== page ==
In the digital age and the move towards quantum computing, protecting data from hacking attacks is one of our biggest challenges, and one that experts, governments and industries around the world whole are trying to answer. While this is an effort to build a more connected and secure future, it can certainly learn from the past.

In July, the US National Institute of Standards and Technology (NIST) selected four encryption algorithms and posed challenge problems to test their security, offering a $50,000 reward to anyone who could crack them. It happened in less than an hour: one of the algorithm’s promising candidates, named SIKE, was hacked with a single personal computer. The attack didn’t rely on a powerful machine, but on powerful mathematics based on a theorem developed by a Queen’s professor decades ago.

Ernst Kani has been researching and teaching since the late 1970s, first at the University of Heidelberg, Germany, then at Queen’s, where he joined the Department of Mathematics and Statistics in 1986. His main area of research is arithmetic geometry, an area of mathematics that uses the techniques of algebraic geometry to solve number theory problems.

The problems that Dr. Kani tries to solve date back to ancient times. His specific area of research was started by Diophantus of Alexandria around 1,800 years ago and is a set of problems known as Diophantine questions. One of the most famous questions in the field is Fermat’s Last Theorem, posed by Pierre Fermat in 1637 and which took the mathematical community 350 years to prove – an achievement of Princeton professor Andrew Wiles in 1994. Wiles has received numerous awards and honors for this work. , including an honorary doctorate from Queen’s in 1997.

Neither Diophantus nor Fermat dreamed of quantum computers, but Dr. Kani’s work on Diophantine questions resurfaced during the NIST test series. The successful hackers – Wouter Castryck and Thomas Decru, both researchers at the Katholieke Universiteit Leuven, Belgium – based their work on the “glue and divide” theorem developed by the Queen’s mathematician in 1997.

In fact, Dr. Kani was not concerned with cryptographic algorithms when he developed the theorem. This work began in the 1980s, in collaboration with another German mathematician, Gerhard Frey, whose work was crucial in solving Fermat’s last theorem. Drs. Kani and Frey wanted to advance research on elliptic curves, a special type of equation that would later be used for cryptographic purposes.

The objectives of the two researchers at that time were purely theoretical. They wanted to manipulate mathematical objects to learn more about their own properties. “Doing pure math is an end in itself, so we don’t think about real-world applications,” says Dr Kani. “But, later, many of these studies are useful for different purposes. When Fermat proposed his theorem hundreds of years ago, his intention was to be able to factorize certain large numbers. The application to cryptography n came much later in 1978. Basically, all the methods we use today for data encryption are based on mathematics.”

**Donuts and curves**

Mathematicians often refer to mathematics as a beautiful thing. For those not working in the field, it can be difficult to see this beauty, or even to have a high-level understanding of what these research projects are – it takes a bit of imagination.

Imagine a doughnut-shaped object, with a hole in the middle: it’s a visual model of an elliptical curve, also known as a genus one curve. Drs. Kani and Frey wanted to combine two genus-one curves to form a new object – a genus-two curve, something we can imagine as two donuts glued tightly side by side. They aimed to use some properties of the constructed genus two curve to infer some properties of the original two genus one curves, which were “glued” together.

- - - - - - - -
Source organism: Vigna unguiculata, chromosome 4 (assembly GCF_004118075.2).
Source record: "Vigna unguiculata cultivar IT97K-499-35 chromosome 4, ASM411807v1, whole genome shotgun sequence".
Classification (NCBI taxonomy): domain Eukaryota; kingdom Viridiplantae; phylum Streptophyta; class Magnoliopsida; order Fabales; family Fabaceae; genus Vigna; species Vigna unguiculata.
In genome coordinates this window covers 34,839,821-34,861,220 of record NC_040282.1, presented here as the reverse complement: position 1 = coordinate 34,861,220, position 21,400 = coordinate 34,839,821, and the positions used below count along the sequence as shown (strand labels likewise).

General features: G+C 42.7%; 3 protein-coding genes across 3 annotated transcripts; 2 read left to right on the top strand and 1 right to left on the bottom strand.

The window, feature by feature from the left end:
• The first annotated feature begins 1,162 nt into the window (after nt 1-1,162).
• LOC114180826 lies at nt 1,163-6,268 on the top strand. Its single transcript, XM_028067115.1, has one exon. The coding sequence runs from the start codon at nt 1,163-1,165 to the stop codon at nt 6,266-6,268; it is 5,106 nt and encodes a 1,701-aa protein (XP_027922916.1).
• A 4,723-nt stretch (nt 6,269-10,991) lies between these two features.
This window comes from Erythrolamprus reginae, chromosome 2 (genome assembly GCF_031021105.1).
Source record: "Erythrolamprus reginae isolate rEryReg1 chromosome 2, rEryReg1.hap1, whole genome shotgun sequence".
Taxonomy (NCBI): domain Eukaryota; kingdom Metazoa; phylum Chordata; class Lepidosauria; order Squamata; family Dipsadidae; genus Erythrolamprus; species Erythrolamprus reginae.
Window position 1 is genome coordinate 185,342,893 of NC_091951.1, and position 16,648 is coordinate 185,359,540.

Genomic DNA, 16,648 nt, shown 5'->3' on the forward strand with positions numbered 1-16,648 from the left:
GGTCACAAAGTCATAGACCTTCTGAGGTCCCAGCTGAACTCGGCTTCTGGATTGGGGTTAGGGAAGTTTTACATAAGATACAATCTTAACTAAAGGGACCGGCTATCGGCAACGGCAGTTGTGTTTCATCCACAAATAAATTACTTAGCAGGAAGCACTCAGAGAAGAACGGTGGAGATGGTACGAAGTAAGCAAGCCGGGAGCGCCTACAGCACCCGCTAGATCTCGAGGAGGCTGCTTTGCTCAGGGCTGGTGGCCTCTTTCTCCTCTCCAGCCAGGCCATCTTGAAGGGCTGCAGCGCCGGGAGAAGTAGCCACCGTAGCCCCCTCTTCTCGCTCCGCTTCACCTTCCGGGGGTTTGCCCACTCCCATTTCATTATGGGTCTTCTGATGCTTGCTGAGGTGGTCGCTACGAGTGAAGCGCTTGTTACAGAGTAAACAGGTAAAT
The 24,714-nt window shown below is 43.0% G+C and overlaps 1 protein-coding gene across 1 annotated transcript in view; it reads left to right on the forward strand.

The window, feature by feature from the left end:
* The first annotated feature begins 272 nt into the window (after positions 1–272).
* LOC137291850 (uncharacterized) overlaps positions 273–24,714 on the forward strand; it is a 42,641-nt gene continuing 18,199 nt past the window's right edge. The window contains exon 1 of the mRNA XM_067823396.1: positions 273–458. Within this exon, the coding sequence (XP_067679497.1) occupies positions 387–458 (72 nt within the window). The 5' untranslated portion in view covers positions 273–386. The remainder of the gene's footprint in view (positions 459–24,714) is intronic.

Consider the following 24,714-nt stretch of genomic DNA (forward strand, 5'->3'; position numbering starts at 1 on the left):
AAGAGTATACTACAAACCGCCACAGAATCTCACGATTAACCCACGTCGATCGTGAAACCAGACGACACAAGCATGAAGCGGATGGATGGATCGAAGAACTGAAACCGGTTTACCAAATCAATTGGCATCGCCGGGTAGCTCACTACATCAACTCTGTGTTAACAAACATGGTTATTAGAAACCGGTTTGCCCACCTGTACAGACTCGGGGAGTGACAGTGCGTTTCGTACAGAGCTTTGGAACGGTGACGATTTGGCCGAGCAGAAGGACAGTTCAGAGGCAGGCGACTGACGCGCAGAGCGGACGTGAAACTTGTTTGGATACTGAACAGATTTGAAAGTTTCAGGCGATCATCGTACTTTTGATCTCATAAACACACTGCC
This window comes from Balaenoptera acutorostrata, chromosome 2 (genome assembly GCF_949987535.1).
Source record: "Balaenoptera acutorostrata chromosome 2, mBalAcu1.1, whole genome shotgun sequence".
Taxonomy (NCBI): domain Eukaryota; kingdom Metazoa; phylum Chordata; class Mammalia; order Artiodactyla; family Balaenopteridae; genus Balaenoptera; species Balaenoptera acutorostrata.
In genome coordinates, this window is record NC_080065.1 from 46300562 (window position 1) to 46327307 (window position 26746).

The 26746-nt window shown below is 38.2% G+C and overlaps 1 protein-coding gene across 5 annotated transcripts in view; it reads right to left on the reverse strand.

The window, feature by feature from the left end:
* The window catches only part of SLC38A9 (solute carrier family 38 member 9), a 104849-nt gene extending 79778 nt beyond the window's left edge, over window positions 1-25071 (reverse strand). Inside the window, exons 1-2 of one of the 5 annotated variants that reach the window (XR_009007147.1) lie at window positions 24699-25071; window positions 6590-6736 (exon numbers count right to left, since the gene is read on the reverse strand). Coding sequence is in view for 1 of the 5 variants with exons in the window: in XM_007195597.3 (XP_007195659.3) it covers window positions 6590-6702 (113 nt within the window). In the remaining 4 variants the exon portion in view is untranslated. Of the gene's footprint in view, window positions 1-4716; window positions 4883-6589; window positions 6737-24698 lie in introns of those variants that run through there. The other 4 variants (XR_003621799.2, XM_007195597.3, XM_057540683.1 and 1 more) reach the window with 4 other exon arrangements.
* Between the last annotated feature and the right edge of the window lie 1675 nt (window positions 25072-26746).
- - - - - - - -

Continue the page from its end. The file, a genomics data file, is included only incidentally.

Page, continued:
In his 1997 paper, Dr. Kani generalized the original construction by gluing together an arbitrary pair of elliptical curves. But in this case, the construction sometimes fails – it can build an object in which the two donuts only touch at one point. The article analyzes the precise conditions of when this occurs (ie, when the construction fails or “splits”). Castryck and Decru used this characterization of failure in their method of attacking the proposed SIKE encryption scheme.

“Our problem had nothing to do with cryptography, that’s why I was surprised when I heard about the algorithm attack. It was pretty ingenious, what they did there !” says Dr. Kani. “One of the co-authors of the SIKE algorithm expressed surprise that genus two curves could be used to get information about elliptical curves. But that was precisely our original strategy in the 1980s and 1990 (and after).”

Although cryptographers and computer engineers may not always know all the advanced techniques of mathematics, many different skills and forms of knowledge can be combined to advance the way we store and transmit data.

“Cryptography uses a lot of sophisticated math, especially arithmetic geometry. Computer experts and math experts need to work together to advance this field,” says Dr. Kani, who continues to teach undergraduate courses and graduate studies and to work in arithmetic geometry, in particular on problems involving curves of genus two and elliptic curves.

**More information:**

Original article: The number of genus two curves with elliptic differentials

Provided by Queen’s University

**Quote**: Mathematical theorem used to crack US government encryption algorithm (2022, November 23) retrieved November 27, 2022 from https://phys.org/news/2022-11-mathematical-theorem-encryption-algorithm.html

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